In participating in the educational session associated with this task trainer, the learner will: 1) Identify landmarks for the following nerve blocks: Infraorbital, Supraorbital (V1), Mental, Periauricular 2) Demonstrate the appropriate technique for anesthetic injection for each of these nerve blocks 3) Map the distribution of regional anesthesia expected from each nerve block 4) Apply the indications and contraindications for each regional nerve block
By the end of this session, the learner will be able to: 1) Recognize normal and abnormal left heart global function 2) Recognize normal and abnormal right heart global function 3) Recognize pericardial effusions and pericardial tamponade
Upon completion of this cTBL module, the learner will be able to: 1) Properly assess LVAD patients’ circulatory status; 2) appropriately resuscitate LVAD patients; 3) identify common LVAD complications; 4) evaluate and appropriately manage patients with LVAD malfunctions.
By the end of this educational session, the learner will: 1) List the six primary types of rash (maculopapular, petechial/purpura, diffuse erythematous, non-erythematous, vesiculo-bullous, and pustular). 2) Be able to accurately describe various types of lesions and rashes with appropriate terminology; 3) Understand the use of the Modified Lynch Algorithm and how it can be used to narrow down the differential diagnosis in patients presenting with rash.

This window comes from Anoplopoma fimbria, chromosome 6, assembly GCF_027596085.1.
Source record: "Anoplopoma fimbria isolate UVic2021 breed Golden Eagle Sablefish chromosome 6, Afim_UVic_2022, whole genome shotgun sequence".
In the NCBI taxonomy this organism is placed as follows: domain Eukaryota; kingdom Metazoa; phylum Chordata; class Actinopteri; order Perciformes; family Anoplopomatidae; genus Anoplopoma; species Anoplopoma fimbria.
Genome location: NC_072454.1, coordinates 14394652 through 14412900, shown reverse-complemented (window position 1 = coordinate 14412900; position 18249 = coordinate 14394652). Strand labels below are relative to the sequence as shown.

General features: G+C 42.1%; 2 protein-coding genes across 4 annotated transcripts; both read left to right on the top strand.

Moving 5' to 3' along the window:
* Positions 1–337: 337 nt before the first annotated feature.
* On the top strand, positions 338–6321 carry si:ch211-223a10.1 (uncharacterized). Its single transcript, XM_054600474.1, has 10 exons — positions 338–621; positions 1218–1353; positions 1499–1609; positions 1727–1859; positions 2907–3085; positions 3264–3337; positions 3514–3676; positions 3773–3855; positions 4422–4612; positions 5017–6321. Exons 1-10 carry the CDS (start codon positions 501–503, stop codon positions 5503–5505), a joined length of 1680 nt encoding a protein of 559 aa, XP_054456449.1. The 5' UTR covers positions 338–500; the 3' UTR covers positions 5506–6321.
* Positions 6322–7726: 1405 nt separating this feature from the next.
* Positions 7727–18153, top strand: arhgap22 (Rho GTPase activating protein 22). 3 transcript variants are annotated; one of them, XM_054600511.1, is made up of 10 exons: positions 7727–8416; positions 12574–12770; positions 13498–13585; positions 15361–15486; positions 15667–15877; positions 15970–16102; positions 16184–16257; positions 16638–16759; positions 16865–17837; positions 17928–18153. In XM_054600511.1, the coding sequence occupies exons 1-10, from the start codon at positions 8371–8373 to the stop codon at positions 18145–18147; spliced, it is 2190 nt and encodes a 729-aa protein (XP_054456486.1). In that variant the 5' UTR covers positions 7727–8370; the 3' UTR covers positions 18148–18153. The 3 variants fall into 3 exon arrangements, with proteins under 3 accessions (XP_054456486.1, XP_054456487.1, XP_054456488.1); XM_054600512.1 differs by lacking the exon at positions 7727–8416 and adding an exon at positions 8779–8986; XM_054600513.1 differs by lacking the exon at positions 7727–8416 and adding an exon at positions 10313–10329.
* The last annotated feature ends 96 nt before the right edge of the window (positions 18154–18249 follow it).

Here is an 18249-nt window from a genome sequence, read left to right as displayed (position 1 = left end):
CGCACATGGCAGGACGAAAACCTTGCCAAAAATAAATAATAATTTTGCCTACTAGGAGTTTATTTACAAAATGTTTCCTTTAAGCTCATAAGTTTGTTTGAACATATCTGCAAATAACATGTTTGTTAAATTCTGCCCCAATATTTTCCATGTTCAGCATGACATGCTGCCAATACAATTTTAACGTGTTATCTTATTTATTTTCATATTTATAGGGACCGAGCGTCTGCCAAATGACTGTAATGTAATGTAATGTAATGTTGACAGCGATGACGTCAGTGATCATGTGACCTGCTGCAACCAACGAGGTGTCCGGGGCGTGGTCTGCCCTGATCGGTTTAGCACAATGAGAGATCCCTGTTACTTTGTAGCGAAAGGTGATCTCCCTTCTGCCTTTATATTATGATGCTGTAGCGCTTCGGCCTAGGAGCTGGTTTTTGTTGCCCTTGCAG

Pediatric sepsis is a low-frequency, high impact condition. Nurses and physicians do not see it often, but must recognize and treat children with sepsis efficiently when they present. This makes pediatric sepsis education particularly amenable to simulation scenarios.
At the end of this simulation session, the learner will: 1) Demonstrate the management of status epilepticus 2) Justify when airway intervention is needed for status epilepticus 3) Describe risk factors for status epilepticus 4) Prepare a differential diagnosis for the causes in status epilepticus.
Physical examination revealed inflamed gingiva, ulceration, and soft tissue necrosis (Image 1) along with mandibular lymphadenopathy (not shown). Given her symptoms, poor oral care, and her immunocompromised state, she was given a diagnosis of Acute Necrotizing Ulcerative Gingivitis (ANUG) or Vincent’s Angina.
Chest x-ray and CT angiogram was performed to evaluate his thoracic and abdominal vasculature. Chest x-ray did not show any significant widening of the mediastinum. The CT angiogram demonstrated an intimal tear along the aortic arch separating a true and false aortic lumen, consistent with an acute aortic dissection. The true lumen (highlighted in blue in images 1-5) can be identified by continuity with an undissected part of the aorta. While the false lumen (highlighted in red in images 1-5) can be identified by its crescent shape and larger cross-sectional area.
The X-ray showed an acute comminuted fracture of the distal diaphysis of the radius with disruption of the distal radioulnar joint, consistent with a Galeazzi fracture. The patient was then splinted and taken for operative reduction and internal fixation the following day.
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